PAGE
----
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E-M:/ Christie Todd Whitman



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Enviro-Mich message from Bill Schillaci <aes@psn.net>
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Governor Whitman has done a lot to improve the environment in New
Jersey.  She is also exceedingly friendly to business.  The following
story should illustrate.

Groups blast plan to relax toxic chemical reporting

01/06/00

By Anthony S. Twyman
STAFF WRITER, NEWARK STAR LEDGER

 A Whitman administration proposal that would exempt about 80 companies
from detailed reporting of their use of toxic chemicals drew fire
yesterday from environmentalists and workers' rights advocates.

 Under the proposal, companies that use 1 million pounds or less of
toxic chemicals a year and produce up to 500 pounds of hazardous waste
would no longer have to submit plans to the state for reducing their
usage of those chemicals.

 At a public hearing in Trenton, representatives of a variety of worker
and environmental groups said the proposal would weaken the state's
Pollution Prevention Act, jeopardize the safety of workers, and even
tempt companies to hide waste chemicals in their products to avoid the
reporting requirements.

 ''I just see it as a significant step backwards," said Jane Nogaki,
chairwoman of the Right to Know Act Coalition.

 State officials and chemical industry representatives disagreed, saying
the proposal would cut bureaucratic red tape and provide an incentive
for companies to use less toxic chemicals, thereby reducing pollution.

 ''We feel that this proposal . . . would actually promote pollution
prevention in the state," said Melinda Dower of the state Department of
Environmental Protection's office of pollution prevention and permit
coordination.

 Since 1991, companies that use benzene, chlorinated organics and other
toxic chemicals in New Jersey have been required to submit pollution
prevention plans to the DEP, setting goals for how they plan to reduce
the chemicals they use in their manufacturing processes.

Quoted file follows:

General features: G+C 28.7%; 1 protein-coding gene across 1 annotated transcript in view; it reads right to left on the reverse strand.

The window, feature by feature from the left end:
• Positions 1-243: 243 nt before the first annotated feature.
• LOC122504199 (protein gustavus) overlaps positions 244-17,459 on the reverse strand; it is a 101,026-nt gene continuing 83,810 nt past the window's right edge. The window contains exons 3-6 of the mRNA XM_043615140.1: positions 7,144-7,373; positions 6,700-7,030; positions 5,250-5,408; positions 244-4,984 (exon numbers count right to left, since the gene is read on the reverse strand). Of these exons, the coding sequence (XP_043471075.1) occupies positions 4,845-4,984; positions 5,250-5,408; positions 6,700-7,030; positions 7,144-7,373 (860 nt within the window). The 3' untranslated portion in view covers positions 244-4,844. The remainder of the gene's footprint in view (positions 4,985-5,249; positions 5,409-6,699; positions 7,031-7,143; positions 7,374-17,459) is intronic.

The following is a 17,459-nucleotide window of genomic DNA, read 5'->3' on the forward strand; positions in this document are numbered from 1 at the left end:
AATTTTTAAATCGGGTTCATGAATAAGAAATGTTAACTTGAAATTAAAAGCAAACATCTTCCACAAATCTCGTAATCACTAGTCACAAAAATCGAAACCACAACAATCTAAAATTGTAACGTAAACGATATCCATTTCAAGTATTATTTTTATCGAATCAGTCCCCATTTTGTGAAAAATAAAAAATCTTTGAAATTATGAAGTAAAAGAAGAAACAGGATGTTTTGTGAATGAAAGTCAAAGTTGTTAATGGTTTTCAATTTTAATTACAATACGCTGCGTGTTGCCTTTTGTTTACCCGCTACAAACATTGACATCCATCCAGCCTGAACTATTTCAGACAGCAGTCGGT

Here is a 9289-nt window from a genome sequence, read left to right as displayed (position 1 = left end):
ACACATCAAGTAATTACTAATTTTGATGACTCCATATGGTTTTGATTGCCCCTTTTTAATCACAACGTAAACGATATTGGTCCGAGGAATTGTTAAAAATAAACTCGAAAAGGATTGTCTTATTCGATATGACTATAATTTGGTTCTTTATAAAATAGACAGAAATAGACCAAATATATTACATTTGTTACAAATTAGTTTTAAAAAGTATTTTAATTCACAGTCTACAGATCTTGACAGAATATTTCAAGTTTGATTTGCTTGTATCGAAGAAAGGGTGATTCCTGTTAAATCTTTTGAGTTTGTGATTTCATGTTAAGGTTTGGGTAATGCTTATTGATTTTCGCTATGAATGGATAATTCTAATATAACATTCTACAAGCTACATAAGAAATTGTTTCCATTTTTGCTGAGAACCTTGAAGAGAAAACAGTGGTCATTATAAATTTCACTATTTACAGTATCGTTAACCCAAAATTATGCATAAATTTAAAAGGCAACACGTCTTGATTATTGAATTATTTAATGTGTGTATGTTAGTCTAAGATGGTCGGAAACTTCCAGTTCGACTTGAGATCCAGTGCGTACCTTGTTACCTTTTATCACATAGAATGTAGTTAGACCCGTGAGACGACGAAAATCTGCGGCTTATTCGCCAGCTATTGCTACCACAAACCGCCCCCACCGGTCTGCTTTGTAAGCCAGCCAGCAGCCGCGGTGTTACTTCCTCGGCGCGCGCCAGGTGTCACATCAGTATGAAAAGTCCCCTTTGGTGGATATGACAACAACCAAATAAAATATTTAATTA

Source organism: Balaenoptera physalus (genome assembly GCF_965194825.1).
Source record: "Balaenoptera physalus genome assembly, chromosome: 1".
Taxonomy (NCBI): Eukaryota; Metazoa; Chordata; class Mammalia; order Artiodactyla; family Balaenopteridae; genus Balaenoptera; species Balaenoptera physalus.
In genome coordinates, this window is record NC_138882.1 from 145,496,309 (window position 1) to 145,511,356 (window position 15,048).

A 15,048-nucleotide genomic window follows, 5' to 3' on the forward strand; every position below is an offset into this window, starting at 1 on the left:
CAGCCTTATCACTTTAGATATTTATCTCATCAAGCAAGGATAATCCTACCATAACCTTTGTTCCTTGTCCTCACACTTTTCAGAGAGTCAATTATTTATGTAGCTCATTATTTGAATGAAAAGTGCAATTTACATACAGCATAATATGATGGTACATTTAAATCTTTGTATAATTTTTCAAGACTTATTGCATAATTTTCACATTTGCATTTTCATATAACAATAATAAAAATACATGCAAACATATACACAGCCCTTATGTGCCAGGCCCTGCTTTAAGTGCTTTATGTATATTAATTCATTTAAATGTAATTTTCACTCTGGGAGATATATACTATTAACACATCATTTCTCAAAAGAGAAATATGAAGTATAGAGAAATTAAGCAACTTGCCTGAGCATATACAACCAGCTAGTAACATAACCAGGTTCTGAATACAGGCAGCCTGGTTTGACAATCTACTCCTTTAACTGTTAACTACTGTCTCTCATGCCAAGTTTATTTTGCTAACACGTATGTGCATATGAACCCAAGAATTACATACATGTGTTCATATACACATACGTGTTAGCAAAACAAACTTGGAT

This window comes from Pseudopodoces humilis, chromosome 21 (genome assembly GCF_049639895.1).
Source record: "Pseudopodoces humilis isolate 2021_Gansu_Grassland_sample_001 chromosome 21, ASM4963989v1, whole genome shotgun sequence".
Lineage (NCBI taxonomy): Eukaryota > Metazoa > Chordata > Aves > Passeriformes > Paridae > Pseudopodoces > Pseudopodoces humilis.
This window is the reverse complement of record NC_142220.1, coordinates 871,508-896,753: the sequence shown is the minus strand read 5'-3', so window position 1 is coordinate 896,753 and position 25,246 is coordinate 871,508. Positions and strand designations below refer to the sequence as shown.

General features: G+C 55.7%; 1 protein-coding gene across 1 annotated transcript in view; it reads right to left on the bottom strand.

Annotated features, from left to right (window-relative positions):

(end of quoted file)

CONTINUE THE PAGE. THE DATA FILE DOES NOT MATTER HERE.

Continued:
The plans require companies to outline every step a chemical takes as
it moves through the company's manufacturing process. These reports are
far more detailed than what is required under federal law or the state
Right to Know law, which would still require the companies to report
whether they have certain hazardous chemicals at their plants.

 The plans are designed to encourage companies to reduce their use of
toxic chemicals and to limit the amount of waste that comes out of
company smokestacks and pipelines.

 Currently, companies that use more than 10,000 pounds of toxic
chemicals are required to submit the plans. About 650 companies come
under this category. The proposed higher threshold would exempt an
estimated 80 companies.

 Scott Mackey, a representative for the state's Chemical Industry
Council, said it supports the rule change. "All it really does is let
you not put that chemical in your pollution prevention plan," Mackey
said.

 Environmentalists disagreed, saying the proposal would water down the
right of the public and of workers to know the amount of toxic chemicals
a company uses in its manufacturing process and the amount of chemicals
that wind up in its products.

 Alicia Culver, senior research associate for Inform, a New York-based
environmental consulting group, said weakening the law would reduce the
pressure on companies to keep their overall use of toxic chemicals down.





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